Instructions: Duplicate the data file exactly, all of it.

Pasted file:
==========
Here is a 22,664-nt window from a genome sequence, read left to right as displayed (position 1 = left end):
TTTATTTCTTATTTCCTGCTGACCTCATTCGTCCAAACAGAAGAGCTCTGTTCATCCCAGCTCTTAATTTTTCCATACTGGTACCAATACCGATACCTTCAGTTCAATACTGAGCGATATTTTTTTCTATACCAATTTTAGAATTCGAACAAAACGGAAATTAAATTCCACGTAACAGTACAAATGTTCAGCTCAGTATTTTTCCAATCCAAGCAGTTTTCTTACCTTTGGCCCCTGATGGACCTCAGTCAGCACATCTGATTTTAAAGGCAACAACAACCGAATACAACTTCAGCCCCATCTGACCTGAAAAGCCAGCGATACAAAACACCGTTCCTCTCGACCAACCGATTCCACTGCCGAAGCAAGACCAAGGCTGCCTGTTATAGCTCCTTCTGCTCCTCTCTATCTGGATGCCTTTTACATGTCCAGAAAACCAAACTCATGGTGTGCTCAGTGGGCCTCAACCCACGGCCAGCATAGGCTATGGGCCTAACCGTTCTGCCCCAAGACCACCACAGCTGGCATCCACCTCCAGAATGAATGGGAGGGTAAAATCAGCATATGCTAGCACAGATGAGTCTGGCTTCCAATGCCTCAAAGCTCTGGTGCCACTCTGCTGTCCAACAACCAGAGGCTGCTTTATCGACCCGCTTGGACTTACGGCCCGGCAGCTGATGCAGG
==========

Here is a 22,664-nt window from a genome sequence, read left to right as displayed (position 1 = left end):
TTTATTTCTTATTTCCTGCTGACCTCATTCGTCCAAACAGAAGAGCTCTGTTCATCCCAGCTCTTAATTTTTCCATACTGGTACCAATACCGATACCTTCAGTTCAATACTGAGCGATATTTTTTTCTATACCAATTTTAGAATTCGAACAAAACGGAAATTAAATTCCACGTAACAGTACAAATGTTCAGCTCAGTATTTTTCCAATCCAAGCAGTTTTCTTACCTTTGGCCCCTGATGGACCTCAGTCAGCACATCTGATTTTAAAGGCAACAACAACCGAATACAACTTCAGCCCCATCTGACCTGAAAAGCCAGCGATACAAAACACCGTTCCTCTCGACCAACCGATTCCACTGCCGAAGCAAGACCAAGGCTGCCTGTTATAGCTCCTTCTGCTCCTCTCTATCTGGATGCCTTTTACATGTCCAGAAAACCAAACTCATGGTGTGCTCAGTGGGCCTCAACCCACGGCCAGCATAGGCTATGGGCCTAACCGTTCTGCCCCAAGACCACCACAGCTGGCATCCACCTCCAGAATGAATGGGAGGGTAAAATCAGCATATGCTAGCACAGATGAGTCTGGCTTCCAATGCCTCAAAGCTCTGGTGCCACTCTGCTGTCCAACAACCAGAGGCTGCTTTATCGACCCGCTTGGACTTACGGCCCGGCAGCTGATGCAGG